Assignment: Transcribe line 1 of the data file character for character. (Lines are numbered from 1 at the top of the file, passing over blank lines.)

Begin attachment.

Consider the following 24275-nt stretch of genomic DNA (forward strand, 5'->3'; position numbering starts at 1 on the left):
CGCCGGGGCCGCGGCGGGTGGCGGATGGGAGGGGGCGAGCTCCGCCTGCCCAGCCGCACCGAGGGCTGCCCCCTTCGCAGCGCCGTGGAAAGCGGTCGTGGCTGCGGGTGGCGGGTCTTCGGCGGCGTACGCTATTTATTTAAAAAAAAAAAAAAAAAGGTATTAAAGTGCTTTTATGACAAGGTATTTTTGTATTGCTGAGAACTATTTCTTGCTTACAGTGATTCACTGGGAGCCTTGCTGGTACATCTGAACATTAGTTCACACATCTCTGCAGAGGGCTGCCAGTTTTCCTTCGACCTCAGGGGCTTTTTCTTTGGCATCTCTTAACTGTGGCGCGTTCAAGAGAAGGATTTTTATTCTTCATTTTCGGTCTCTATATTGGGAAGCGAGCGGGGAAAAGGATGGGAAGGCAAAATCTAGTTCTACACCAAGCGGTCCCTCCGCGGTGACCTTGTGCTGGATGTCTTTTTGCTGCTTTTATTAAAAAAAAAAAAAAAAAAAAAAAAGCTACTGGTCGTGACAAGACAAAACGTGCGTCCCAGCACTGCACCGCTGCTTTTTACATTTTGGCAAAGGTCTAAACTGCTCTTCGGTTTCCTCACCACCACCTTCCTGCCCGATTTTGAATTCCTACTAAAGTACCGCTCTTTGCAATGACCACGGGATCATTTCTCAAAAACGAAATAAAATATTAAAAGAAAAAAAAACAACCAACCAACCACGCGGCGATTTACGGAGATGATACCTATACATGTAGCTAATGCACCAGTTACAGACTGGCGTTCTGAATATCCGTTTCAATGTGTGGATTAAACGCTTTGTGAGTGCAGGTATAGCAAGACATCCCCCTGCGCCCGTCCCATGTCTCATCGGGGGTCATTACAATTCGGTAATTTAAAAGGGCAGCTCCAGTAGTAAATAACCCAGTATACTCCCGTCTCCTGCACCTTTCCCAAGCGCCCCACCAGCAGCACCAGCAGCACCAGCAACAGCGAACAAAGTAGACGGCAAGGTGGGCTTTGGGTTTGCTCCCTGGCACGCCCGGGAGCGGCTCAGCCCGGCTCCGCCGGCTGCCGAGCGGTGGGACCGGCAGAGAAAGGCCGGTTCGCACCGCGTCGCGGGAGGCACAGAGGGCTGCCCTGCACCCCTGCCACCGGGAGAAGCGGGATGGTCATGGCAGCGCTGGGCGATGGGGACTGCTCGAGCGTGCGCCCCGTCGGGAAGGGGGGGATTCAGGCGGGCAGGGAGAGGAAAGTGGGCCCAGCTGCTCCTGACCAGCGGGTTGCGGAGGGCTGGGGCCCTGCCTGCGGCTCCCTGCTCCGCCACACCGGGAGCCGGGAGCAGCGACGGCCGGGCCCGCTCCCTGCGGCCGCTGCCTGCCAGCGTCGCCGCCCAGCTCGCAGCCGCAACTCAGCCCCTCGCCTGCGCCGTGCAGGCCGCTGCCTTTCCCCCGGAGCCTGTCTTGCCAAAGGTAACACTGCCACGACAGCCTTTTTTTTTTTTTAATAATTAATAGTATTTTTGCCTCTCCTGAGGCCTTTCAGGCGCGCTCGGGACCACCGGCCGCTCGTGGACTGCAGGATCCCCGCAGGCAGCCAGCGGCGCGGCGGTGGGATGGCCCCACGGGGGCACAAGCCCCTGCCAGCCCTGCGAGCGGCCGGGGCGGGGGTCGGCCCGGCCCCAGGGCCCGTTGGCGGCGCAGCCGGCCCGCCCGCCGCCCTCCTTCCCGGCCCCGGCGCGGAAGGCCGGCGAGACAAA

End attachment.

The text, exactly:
Consider the following 24275-nt stretch of genomic DNA (forward strand, 5'->3'; position numbering starts at 1 on the left):